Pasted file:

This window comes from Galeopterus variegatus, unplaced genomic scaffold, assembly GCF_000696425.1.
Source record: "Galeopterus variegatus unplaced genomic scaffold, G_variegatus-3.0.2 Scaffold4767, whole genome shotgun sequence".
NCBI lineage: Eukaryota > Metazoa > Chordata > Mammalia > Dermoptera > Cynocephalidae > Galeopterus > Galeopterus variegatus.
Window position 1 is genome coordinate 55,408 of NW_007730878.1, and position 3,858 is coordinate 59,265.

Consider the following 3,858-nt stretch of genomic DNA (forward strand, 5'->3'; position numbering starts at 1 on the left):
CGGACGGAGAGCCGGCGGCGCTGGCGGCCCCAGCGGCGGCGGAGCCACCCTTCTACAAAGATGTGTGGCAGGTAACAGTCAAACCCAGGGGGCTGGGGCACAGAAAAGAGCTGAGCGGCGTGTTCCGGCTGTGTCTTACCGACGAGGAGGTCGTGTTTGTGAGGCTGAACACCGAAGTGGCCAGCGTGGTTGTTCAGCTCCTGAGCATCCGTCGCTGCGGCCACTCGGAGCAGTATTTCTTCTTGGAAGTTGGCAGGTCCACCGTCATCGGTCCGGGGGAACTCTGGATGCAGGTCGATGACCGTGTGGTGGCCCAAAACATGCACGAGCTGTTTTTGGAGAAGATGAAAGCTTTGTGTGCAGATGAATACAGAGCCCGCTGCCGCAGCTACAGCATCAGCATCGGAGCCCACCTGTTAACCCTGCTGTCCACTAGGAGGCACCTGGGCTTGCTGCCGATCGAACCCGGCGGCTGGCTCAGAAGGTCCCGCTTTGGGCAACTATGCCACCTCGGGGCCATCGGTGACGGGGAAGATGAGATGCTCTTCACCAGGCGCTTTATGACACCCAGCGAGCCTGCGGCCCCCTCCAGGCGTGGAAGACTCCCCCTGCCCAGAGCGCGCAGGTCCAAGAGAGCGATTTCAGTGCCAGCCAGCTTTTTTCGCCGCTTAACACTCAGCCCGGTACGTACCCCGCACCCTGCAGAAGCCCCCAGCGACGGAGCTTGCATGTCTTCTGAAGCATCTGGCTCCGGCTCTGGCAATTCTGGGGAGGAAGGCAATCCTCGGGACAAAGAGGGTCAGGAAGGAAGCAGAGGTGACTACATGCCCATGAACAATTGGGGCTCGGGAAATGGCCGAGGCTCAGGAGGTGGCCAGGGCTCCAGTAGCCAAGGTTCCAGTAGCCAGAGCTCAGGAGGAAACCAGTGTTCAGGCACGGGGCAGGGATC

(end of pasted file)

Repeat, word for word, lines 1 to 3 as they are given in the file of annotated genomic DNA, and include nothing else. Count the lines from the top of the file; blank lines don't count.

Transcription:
This window comes from Galeopterus variegatus, unplaced genomic scaffold, assembly GCF_000696425.1.
Source record: "Galeopterus variegatus unplaced genomic scaffold, G_variegatus-3.0.2 Scaffold4767, whole genome shotgun sequence".
NCBI lineage: Eukaryota > Metazoa > Chordata > Mammalia > Dermoptera > Cynocephalidae > Galeopterus > Galeopterus variegatus.